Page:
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You will be given a point (x,y) relative to the center of the Ulam spiral (the center being the point which represents one), and length z. The task is to check whether there exists a path from (0,0) to (x,y) of length z, assuming prime numbers are obstacles and each turn in path has an angle of 90 degrees. Path may not overlap with itself. (x,y) may not be a prime.

Examples of valid paths:

XXXX
   XX
    X
    X
    XXXXXXXX
    XXXXXX
XXXXX
XXXXXXXXXXXXXX
             X
             X
             X
             XXXXXXX

Examples of invalid paths:

XXXXXXXXXXXX
            XXXXX
XXXXX   XXXXXX
     X X
      X
XXX
   X
  X
   XXXXXXXXXXX
       X
       X
XXXXXXX!XXX
       X  X
       XXXX

The path above overlaps in a place marked with !.

For the record, this is a fragment of a Ulam spiral with 1 (0,0) marked:

............#...#.......#...#
.#...#...........#.#.....#...
#.#.....#.#.....#.....#......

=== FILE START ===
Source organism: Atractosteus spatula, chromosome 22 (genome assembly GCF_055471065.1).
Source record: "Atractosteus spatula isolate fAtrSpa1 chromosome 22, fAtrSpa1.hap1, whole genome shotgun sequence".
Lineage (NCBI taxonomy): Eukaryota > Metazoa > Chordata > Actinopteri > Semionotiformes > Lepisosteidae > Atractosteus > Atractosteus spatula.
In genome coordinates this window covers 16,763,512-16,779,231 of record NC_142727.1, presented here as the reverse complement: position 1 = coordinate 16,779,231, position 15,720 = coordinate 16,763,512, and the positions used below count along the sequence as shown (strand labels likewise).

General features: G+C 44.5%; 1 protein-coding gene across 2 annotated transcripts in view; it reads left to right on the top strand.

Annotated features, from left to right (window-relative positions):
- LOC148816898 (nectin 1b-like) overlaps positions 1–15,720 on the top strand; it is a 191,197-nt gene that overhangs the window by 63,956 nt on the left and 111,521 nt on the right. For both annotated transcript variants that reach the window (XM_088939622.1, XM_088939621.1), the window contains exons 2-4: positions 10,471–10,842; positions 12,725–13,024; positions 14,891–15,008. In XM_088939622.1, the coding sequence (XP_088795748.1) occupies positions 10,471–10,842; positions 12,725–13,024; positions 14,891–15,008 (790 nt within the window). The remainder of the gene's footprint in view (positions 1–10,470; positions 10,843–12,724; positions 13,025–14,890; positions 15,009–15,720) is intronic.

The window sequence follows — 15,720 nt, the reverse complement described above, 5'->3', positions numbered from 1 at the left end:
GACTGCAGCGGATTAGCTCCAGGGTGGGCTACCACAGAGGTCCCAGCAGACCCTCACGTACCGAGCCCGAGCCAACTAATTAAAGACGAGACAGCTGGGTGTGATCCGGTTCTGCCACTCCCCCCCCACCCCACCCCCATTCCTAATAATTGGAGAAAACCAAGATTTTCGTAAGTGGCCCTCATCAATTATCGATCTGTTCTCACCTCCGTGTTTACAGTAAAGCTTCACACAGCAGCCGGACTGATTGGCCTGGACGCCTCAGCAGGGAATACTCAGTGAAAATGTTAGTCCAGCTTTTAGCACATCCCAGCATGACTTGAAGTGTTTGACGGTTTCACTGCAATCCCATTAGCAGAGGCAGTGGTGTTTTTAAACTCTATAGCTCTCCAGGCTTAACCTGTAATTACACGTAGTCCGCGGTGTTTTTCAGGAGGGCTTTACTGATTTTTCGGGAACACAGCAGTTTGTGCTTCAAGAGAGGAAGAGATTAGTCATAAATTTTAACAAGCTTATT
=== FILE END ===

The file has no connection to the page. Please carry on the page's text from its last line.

.........#...........#...#...
....#...#.......#.....#......
...#.........#...#.#...#.#.#.
......#.....#.........#.#...#
.#.....#...#.#...............
..............#.#.....#...#..
...#...#.#...#.......#...#.#.
..............#.#...#........
.....#...#.#.....#.#.#.....#.
#.#.#.#.#.#.#...#.......#....
.............#.#.#...........
........#...#.1##.#.#.#...#.#
.#.......#.#.#...............
..........#...#..............
...#.#...#.#...#...#.#...#...
..#...#...#.....#.....#.#...#
...........#...........#.....
......#.#.....#...#...#......
...#...#...........#.......#.
....#.....#...#.#............
.........#.#...#.....#...#...
#.#.#.........#.#.....#.....#
.#...#...........#.#.........
#.#.....#.....#...#.#........
.......#.........#.......#...
........#.#...#.#.........#..

I/O examples

Input: (5, -1), 7 - true
Suggested path:
1##.#.#.#...#.#
XXXXXX.........
#..............

Input: (3, 0), 6 - true
Suggested path:
.#.#.#...........
#.1##X#.#.#...#.#
.#XXXX...........

Input: (-2, -1), 18 - true
Suggested path:
...#...#.#...#.......#...#.#.
..............#.#...#........
.....#...#.#.....#.#.#.....#.
#.#.#.#.#.#.#...#.......#....
.............#.#.#...........
........#...#.1##.#.#.#...#.#
.#.......#.#X#XX............
..........#.XX#XX............
...#.#...#.#.XX#XX.#.#...#...
..#...#...#...XX#X....#.#...#
...........#...XXX.....#.....

Input: (2, 1), 6 - false
Input: (-5, 2), 20 - true
Input: (-1, 0), 5 - false

Additional considerations